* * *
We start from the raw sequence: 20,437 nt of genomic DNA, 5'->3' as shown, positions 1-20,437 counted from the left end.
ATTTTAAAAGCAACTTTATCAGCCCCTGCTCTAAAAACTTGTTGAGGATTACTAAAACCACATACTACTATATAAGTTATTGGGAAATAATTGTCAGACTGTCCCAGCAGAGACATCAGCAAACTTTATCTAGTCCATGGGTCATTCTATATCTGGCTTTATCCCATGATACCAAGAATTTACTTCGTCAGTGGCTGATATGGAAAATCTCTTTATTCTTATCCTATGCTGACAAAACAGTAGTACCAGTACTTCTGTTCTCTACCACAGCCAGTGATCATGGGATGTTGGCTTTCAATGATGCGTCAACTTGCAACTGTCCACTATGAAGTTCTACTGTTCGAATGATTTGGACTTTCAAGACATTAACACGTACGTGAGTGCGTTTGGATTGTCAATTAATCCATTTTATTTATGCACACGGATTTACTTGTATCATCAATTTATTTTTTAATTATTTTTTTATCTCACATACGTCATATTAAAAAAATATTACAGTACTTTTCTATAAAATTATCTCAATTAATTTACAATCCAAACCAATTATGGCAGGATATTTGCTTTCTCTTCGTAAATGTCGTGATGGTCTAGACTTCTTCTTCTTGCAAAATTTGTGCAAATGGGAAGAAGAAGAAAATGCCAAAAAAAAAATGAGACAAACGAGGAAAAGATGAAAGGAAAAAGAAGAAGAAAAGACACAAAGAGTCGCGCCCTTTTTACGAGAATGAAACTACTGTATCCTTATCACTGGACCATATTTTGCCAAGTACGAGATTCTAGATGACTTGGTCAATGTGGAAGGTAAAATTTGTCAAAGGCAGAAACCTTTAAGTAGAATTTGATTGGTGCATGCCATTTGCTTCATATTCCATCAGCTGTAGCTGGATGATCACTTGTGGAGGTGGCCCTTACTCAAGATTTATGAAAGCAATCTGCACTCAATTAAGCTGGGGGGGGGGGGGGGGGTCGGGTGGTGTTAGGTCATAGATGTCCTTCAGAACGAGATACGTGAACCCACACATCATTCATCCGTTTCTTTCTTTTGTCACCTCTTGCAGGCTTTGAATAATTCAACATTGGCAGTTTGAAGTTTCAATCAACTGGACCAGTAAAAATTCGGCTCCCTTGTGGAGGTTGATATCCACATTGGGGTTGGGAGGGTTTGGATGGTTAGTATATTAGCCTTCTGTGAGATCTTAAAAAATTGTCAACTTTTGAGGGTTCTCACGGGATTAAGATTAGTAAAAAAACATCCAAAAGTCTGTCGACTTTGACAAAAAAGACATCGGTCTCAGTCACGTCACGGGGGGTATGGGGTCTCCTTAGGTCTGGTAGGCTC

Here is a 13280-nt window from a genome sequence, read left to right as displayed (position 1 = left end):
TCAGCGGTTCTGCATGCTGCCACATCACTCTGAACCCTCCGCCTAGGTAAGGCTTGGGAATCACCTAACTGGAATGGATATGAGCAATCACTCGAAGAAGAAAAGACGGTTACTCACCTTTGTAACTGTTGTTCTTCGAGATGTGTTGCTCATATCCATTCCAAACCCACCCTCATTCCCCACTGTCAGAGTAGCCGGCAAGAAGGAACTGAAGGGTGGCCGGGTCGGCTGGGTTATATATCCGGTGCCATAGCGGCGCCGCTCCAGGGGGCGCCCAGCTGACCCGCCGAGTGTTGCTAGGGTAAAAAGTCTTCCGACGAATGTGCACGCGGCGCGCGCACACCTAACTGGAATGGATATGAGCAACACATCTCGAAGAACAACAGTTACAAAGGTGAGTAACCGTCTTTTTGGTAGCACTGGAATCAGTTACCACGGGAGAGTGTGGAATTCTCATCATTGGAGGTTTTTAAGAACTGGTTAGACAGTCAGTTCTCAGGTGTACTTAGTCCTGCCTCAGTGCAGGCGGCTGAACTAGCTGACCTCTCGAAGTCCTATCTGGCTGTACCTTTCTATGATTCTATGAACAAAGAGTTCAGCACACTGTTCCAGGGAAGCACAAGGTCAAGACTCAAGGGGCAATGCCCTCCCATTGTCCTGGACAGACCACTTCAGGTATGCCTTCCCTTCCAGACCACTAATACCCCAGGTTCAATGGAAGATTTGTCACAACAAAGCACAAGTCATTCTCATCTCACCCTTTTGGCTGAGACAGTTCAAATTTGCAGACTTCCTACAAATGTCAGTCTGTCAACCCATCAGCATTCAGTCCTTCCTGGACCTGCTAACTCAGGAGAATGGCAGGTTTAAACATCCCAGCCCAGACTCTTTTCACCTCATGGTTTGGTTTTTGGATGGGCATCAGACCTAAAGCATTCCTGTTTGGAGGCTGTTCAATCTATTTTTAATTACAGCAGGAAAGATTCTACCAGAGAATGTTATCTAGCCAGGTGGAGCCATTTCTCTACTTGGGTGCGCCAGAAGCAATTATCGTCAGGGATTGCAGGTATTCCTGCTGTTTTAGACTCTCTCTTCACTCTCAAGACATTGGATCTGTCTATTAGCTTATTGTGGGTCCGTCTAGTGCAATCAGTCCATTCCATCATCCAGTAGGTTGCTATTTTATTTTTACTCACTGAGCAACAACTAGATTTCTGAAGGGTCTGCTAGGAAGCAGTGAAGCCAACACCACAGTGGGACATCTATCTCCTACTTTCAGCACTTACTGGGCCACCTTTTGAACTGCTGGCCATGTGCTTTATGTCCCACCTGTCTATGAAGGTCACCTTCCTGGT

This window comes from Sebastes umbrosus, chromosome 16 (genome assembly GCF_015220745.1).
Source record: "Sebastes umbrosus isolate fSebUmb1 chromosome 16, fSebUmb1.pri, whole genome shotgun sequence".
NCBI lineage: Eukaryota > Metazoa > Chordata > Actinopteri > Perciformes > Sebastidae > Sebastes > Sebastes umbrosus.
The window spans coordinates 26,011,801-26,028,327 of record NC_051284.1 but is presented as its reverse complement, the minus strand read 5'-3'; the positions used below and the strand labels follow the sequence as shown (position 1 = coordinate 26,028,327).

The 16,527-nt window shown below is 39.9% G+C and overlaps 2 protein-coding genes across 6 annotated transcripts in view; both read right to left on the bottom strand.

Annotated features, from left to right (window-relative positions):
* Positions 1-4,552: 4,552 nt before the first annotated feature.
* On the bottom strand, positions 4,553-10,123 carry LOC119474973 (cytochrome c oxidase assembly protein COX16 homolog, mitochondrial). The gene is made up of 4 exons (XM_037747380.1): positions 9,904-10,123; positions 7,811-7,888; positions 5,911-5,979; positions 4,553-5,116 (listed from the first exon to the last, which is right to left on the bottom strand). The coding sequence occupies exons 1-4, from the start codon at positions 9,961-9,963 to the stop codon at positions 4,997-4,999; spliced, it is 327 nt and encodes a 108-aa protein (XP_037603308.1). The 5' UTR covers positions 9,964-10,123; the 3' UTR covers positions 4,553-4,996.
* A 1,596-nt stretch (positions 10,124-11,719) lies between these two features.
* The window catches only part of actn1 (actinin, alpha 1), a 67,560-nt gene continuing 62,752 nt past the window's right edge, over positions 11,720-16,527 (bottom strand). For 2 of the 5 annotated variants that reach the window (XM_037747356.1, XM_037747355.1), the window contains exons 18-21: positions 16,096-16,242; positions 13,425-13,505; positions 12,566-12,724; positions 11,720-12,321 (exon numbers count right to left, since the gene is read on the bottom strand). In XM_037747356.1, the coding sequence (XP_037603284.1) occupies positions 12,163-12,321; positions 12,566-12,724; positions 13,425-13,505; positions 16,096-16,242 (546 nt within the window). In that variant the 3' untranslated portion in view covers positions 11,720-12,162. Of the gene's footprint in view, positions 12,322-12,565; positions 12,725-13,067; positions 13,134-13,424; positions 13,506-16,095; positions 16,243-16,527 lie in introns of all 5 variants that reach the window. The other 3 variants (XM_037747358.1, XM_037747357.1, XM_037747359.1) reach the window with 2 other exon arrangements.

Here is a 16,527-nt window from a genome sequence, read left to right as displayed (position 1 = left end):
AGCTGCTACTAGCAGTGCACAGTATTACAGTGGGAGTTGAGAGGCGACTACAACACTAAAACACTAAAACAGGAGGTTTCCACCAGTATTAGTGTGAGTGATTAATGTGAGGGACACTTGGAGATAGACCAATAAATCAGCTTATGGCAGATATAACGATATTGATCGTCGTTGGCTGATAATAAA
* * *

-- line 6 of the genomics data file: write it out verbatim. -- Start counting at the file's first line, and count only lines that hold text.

Source record: "Sebastes umbrosus isolate fSebUmb1 chromosome 16, fSebUmb1.pri, whole genome shotgun sequence".